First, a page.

New Youth Rising

New Youth Rising

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New Youth Rising

Being young and gay is, simultaneously, the most challenging and exhilarating aspect of my life. My decision to come out while still a teenager was difficult, yet utterly essential. I distinctly remember being thirteen and lying in bed, pondering the prospects of a closeted future; at that moment, I realized that I could only truly call my life “successful” if I lived it openly. The ramifications of this realization have freed me from much anxiety and allowed tremendous room for personal growth. Yet at the same time, understanding that the road ahead will be rocky because of my choice and vividly recalling the trials of my prior closeted life, I know firsthand what it is like to be straddled with the burden of shame that comes from a homophobic society. Rather than being worn thin by these experiences—a turbid mixture of victories and defeats—

I have allowed myself to be inspired by them. The result has been a fierce dedication of much of my young life to promoting LGBT equality. I am excited about my future in our community and am enthusiastic about helping to transform the gay experience from an isolating, derelict journey into a profound, positive one for as many people as possible.

Like all gay and lesbian people, I’ve experienced a fair amount of adversity in my life. The overwhelming fear of rejection, the socially-tempered reflex to hide my difference, the intense self-consciousness—all of these, which saturate the LGBT experience, have been a part of my own life. When I finally came out, it was because I’d come to a point where I realized that it is simply unacceptable to allow one’s sense of self to be dictated—and dehumanized—by the majority. After having found my strength—through writing, reflection, and the caring outreach of others—I am now in a position where compassion comes naturally and serving others seems essential. Though I have overcome many of these challenges, I am well aware that these problems still seem insurmountable to countless LGBT people. I see this fact most clearly in my own life when I encounter other LGBT youth, so many of whom are either homeless, addicted, or dropping out of high school—the products of a lifetime of self-doubt, shame, fear, and sometimes violence. It would not be an exaggeration to consider this a crisis in our community, and I am deeply disturbed when I see these trends playing out amongst my own friends and loved ones.

When issues like this are made visible, it is easy to recognize the need for strong, inspired leadership within the gay community. In order to counter the heavy plagues of taboo and hatred, we must act tirelessly and deliberately. Specifically, the overwhelming need for stronger support structures within our community is clear. We must reach out to one another, in love and the spirit of interconnectedness, to counter the subtle knife of internalized homophobia, advocate higher education, fight addiction and disease, and defend our sisters and brothers— from courtrooms to courtyards across our nation. Grassroots campaigns and local groups are an integral part of this process, and I am intensely interested in helping lead such measures. At the same time, we must not neglect the importance of the political and social frontlines of the equality movement. Public relations campaigns, activist demonstrations, and congressional lobbying are all essential elements of our mission; as our visibility increases, so too does our status within society at large. I am eager and well-equipped to take on a leadership role in this arena, as well. This mission— as complex and multi-faceted as it may be— is intensely close to my heart, and I am already deeply involved in it. I currently lead Solebury School’s on-campus LGBT organization, take an active role in our local LGBT youth center, and am preparing to speak at this year’s Equality Forum in Philadelhia. In the coming years, I plan to participate in the gay community as a leader, comrade, and role model. I am strongly convinced that the best years in the gay community are still ahead and that we can grow stronger, healthier, and more visible. But in order to prosper in these ways, we must make crucial decisions, hold ourselves accountable, and act immediately. I am enthusiastic about what I may be able to contribute to this cause, and am ready to give myself fully to these efforts.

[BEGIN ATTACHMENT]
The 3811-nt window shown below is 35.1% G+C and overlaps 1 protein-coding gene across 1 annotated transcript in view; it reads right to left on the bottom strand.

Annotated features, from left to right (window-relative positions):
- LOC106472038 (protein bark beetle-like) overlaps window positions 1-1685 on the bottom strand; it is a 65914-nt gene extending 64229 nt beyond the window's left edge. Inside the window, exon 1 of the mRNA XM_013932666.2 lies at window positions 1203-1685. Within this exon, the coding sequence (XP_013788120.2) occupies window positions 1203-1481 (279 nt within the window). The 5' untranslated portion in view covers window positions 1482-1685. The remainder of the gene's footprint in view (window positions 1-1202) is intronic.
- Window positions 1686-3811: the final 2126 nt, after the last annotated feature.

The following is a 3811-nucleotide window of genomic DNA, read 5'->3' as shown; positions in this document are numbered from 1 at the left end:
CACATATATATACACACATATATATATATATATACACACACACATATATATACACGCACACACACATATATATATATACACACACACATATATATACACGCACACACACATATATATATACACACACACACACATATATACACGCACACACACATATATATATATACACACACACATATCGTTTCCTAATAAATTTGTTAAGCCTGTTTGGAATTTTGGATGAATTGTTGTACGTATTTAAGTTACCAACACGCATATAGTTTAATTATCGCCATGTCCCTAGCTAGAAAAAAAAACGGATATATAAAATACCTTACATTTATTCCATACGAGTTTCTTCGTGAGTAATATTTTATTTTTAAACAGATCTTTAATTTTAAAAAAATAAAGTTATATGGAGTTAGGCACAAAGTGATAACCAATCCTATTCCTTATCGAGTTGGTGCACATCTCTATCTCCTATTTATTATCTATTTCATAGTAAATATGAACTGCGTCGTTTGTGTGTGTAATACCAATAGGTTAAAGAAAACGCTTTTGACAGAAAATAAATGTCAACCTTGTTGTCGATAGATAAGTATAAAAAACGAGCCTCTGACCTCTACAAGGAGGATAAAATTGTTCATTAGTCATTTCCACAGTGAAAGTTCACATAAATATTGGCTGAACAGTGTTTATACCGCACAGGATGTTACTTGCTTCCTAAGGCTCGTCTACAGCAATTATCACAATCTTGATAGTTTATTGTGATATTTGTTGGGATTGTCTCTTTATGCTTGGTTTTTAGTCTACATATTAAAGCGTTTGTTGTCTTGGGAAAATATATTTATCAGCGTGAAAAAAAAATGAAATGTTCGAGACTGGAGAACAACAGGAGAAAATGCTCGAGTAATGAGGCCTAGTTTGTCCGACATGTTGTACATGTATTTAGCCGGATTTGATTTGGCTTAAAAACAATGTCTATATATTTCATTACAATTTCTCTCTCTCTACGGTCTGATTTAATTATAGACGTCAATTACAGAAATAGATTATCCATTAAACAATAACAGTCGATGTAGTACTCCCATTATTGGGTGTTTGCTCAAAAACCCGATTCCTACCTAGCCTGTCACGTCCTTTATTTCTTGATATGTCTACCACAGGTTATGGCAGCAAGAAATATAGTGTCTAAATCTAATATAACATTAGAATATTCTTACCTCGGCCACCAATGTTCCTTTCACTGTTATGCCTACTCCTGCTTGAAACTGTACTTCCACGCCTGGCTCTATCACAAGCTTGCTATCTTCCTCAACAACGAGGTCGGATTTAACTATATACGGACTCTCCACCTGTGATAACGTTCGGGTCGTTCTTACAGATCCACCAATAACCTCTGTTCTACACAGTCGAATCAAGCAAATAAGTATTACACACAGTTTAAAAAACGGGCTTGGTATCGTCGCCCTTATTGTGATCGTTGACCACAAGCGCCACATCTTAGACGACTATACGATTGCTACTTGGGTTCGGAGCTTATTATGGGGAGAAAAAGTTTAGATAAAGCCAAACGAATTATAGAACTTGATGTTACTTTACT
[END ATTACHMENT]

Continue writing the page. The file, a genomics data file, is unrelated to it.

There has never been a better time to be gay in America. The more I learn about the progression of our community—from Mattachine manifestos to the modern marriage movement— the more deeply impressed I am by our successes. At the same time, however, I am acutely aware that we still have much work to do. I see our community’s future leaders all around me, speaking out at podiums and in classrooms across our country, and I am, despite all adversity, truly optimistic. I am grateful that fate has carved out an opportunity for me to be a leader in the most significant civil rights struggle of our time, and I am eager to undertake such a mission—for the sake of my loved ones as well as for all of our society. I know that the future holds great promise for the LGBT community, but it is equally clear to me that it is up to my generation to harness this potential and carry on the legacy of our elders. And so, as I prepare to enter the adult world, I do so with a distinct purpose. With a resolute mind, a clear vision, the support of my peers, and plenty of inspiration, I pray that my talents and abilities may contribute greatly to our success, and that my commitment to the gay community only strengthens with time. My most sincere hope is that, through my efforts, leadership, and coordination with others, our community may boldly continue the struggle to combat the paralysis of silence, realize our wholeness, and reclaim ourselves.

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